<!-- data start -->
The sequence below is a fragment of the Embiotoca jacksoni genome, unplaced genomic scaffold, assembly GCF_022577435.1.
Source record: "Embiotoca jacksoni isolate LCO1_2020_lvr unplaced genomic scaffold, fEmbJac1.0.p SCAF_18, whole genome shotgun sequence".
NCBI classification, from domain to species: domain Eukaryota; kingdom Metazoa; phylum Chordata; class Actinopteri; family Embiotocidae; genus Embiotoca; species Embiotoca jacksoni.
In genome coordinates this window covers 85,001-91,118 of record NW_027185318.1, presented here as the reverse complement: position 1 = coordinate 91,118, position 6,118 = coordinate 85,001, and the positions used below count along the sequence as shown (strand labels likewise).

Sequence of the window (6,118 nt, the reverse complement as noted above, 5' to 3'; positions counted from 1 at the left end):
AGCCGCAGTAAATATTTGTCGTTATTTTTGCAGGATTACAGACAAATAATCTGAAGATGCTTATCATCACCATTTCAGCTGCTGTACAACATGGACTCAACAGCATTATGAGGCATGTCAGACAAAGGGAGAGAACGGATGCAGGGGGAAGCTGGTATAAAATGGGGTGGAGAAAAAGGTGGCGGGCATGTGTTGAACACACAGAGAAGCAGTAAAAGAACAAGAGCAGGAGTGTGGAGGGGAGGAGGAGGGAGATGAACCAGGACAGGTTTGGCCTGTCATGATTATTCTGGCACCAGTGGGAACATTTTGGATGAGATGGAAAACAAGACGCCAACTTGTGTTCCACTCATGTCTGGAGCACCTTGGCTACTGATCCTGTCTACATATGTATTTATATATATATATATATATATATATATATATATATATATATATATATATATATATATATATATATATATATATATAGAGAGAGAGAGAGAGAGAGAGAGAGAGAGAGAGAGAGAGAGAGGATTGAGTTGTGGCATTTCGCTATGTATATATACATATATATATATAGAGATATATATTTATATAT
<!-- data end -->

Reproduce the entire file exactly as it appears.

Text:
The sequence below is a fragment of the Embiotoca jacksoni genome, unplaced genomic scaffold, assembly GCF_022577435.1.
Source record: "Embiotoca jacksoni isolate LCO1_2020_lvr unplaced genomic scaffold, fEmbJac1.0.p SCAF_18, whole genome shotgun sequence".
NCBI classification, from domain to species: domain Eukaryota; kingdom Metazoa; phylum Chordata; class Actinopteri; family Embiotocidae; genus Embiotoca; species Embiotoca jacksoni.
In genome coordinates this window covers 85,001-91,118 of record NW_027185318.1, presented here as the reverse complement: position 1 = coordinate 91,118, position 6,118 = coordinate 85,001, and the positions used below count along the sequence as shown (strand labels likewise).

Sequence of the window (6,118 nt, the reverse complement as noted above, 5' to 3'; positions counted from 1 at the left end):
AGCCGCAGTAAATATTTGTCGTTATTTTTGCAGGATTACAGACAAATAATCTGAAGATGCTTATCATCACCATTTCAGCTGCTGTACAACATGGACTCAACAGCATTATGAGGCATGTCAGACAAAGGGAGAGAACGGATGCAGGGGGAAGCTGGTATAAAATGGGGTGGAGAAAAAGGTGGCGGGCATGTGTTGAACACACAGAGAAGCAGTAAAAGAACAAGAGCAGGAGTGTGGAGGGGAGGAGGAGGGAGATGAACCAGGACAGGTTTGGCCTGTCATGATTATTCTGGCACCAGTGGGAACATTTTGGATGAGATGGAAAACAAGACGCCAACTTGTGTTCCACTCATGTCTGGAGCACCTTGGCTACTGATCCTGTCTACATATGTATTTATATATATATATATATATATATATATATATATATATATATATATATATATATATATATATATATATATATATATAGAGAGAGAGAGAGAGAGAGAGAGAGAGAGAGAGAGAGAGAGAGGATTGAGTTGTGGCATTTCGCTATGTATATATACATATATATATATAGAGATATATATTTATATAT